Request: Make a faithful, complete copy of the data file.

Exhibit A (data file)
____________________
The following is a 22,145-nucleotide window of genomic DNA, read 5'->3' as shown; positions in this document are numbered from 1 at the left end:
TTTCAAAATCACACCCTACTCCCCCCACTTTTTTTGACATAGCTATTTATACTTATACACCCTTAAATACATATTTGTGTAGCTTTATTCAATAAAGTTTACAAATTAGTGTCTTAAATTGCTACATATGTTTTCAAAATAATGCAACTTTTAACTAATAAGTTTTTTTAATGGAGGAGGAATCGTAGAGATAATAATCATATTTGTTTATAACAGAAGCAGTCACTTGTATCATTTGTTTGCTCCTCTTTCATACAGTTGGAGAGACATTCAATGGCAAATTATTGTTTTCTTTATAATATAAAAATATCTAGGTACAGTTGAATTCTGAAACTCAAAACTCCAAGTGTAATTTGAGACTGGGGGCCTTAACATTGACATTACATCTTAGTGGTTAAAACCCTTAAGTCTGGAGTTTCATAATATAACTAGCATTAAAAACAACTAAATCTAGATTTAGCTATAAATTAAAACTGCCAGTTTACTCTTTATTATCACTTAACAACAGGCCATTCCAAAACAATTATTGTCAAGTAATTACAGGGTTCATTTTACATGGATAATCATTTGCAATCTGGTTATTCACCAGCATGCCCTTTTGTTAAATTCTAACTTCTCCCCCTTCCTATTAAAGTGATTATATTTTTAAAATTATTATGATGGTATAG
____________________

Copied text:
The following is a 22,145-nucleotide window of genomic DNA, read 5'->3' as shown; positions in this document are numbered from 1 at the left end:
TTTCAAAATCACACCCTACTCCCCCCACTTTTTTTGACATAGCTATTTATACTTATACACCCTTAAATACATATTTGTGTAGCTTTATTCAATAAAGTTTACAAATTAGTGTCTTAAATTGCTACATATGTTTTCAAAATAATGCAACTTTTAACTAATAAGTTTTTTTAATGGAGGAGGAATCGTAGAGATAATAATCATATTTGTTTATAACAGAAGCAGTCACTTGTATCATTTGTTTGCTCCTCTTTCATACAGTTGGAGAGACATTCAATGGCAAATTATTGTTTTCTTTATAATATAAAAATATCTAGGTACAGTTGAATTCTGAAACTCAAAACTCCAAGTGTAATTTGAGACTGGGGGCCTTAACATTGACATTACATCTTAGTGGTTAAAACCCTTAAGTCTGGAGTTTCATAATATAACTAGCATTAAAAACAACTAAATCTAGATTTAGCTATAAATTAAAACTGCCAGTTTACTCTTTATTATCACTTAACAACAGGCCATTCCAAAACAATTATTGTCAAGTAATTACAGGGTTCATTTTACATGGATAATCATTTGCAATCTGGTTATTCACCAGCATGCCCTTTTGTTAAATTCTAACTTCTCCCCCTTCCTATTAAAGTGATTATATTTTTAAAATTATTATGATGGTATAG